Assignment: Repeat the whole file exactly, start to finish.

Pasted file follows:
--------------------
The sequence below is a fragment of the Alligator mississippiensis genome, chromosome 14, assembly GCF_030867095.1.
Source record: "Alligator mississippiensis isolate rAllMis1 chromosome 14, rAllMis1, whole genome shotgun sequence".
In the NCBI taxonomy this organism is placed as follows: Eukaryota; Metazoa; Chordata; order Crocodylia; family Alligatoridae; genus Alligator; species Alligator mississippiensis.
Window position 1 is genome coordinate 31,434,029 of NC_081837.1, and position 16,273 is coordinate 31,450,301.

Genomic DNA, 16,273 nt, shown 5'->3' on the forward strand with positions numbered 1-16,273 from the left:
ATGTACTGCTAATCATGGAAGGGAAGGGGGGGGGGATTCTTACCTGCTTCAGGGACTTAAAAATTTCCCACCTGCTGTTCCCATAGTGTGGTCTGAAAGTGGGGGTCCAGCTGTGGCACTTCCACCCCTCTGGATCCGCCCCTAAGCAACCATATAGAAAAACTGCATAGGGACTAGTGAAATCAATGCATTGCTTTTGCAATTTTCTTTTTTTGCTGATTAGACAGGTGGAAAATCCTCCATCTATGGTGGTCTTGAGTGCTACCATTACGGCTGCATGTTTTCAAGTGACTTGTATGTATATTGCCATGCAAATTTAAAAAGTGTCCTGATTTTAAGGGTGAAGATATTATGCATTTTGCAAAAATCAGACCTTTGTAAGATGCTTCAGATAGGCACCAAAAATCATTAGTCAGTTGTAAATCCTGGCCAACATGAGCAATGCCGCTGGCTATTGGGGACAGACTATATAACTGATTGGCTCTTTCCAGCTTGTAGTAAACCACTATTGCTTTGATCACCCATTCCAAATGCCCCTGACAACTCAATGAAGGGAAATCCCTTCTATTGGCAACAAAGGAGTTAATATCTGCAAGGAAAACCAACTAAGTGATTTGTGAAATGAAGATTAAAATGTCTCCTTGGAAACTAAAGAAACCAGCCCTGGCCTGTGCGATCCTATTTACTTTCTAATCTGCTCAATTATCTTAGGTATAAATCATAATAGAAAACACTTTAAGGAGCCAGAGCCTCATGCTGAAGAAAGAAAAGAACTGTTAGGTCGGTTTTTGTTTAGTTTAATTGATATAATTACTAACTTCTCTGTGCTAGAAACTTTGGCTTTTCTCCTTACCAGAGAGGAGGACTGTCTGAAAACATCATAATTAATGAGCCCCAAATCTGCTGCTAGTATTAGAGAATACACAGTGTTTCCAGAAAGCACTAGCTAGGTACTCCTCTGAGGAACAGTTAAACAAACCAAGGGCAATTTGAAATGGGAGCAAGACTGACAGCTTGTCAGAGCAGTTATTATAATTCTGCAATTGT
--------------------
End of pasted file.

The sequence below is a fragment of the Alligator mississippiensis genome, chromosome 14, assembly GCF_030867095.1.
Source record: "Alligator mississippiensis isolate rAllMis1 chromosome 14, rAllMis1, whole genome shotgun sequence".
In the NCBI taxonomy this organism is placed as follows: Eukaryota; Metazoa; Chordata; order Crocodylia; family Alligatoridae; genus Alligator; species Alligator mississippiensis.
Window position 1 is genome coordinate 31,434,029 of NC_081837.1, and position 16,273 is coordinate 31,450,301.

Genomic DNA, 16,273 nt, shown 5'->3' on the forward strand with positions numbered 1-16,273 from the left:
ATGTACTGCTAATCATGGAAGGGAAGGGGGGGGGGATTCTTACCTGCTTCAGGGACTTAAAAATTTCCCACCTGCTGTTCCCATAGTGTGGTCTGAAAGTGGGGGTCCAGCTGTGGCACTTCCACCCCTCTGGATCCGCCCCTAAGCAACCATATAGAAAAACTGCATAGGGACTAGTGAAATCAATGCATTGCTTTTGCAATTTTCTTTTTTTGCTGATTAGACAGGTGGAAAATCCTCCATCTATGGTGGTCTTGAGTGCTACCATTACGGCTGCATGTTTTCAAGTGACTTGTATGTATATTGCCATGCAAATTTAAAAAGTGTCCTGATTTTAAGGGTGAAGATATTATGCATTTTGCAAAAATCAGACCTTTGTAAGATGCTTCAGATAGGCACCAAAAATCATTAGTCAGTTGTAAATCCTGGCCAACATGAGCAATGCCGCTGGCTATTGGGGACAGACTATATAACTGATTGGCTCTTTCCAGCTTGTAGTAAACCACTATTGCTTTGATCACCCATTCCAAATGCCCCTGACAACTCAATGAAGGGAAATCCCTTCTATTGGCAACAAAGGAGTTAATATCTGCAAGGAAAACCAACTAAGTGATTTGTGAAATGAAGATTAAAATGTCTCCTTGGAAACTAAAGAAACCAGCCCTGGCCTGTGCGATCCTATTTACTTTCTAATCTGCTCAATTATCTTAGGTATAAATCATAATAGAAAACACTTTAAGGAGCCAGAGCCTCATGCTGAAGAAAGAAAAGAACTGTTAGGTCGGTTTTTGTTTAGTTTAATTGATATAATTACTAACTTCTCTGTGCTAGAAACTTTGGCTTTTCTCCTTACCAGAGAGGAGGACTGTCTGAAAACATCATAATTAATGAGCCCCAAATCTGCTGCTAGTATTAGAGAATACACAGTGTTTCCAGAAAGCACTAGCTAGGTACTCCTCTGAGGAACAGTTAAACAAACCAAGGGCAATTTGAAATGGGAGCAAGACTGACAGCTTGTCAGAGCAGTTATTATAATTCTGCAATTGT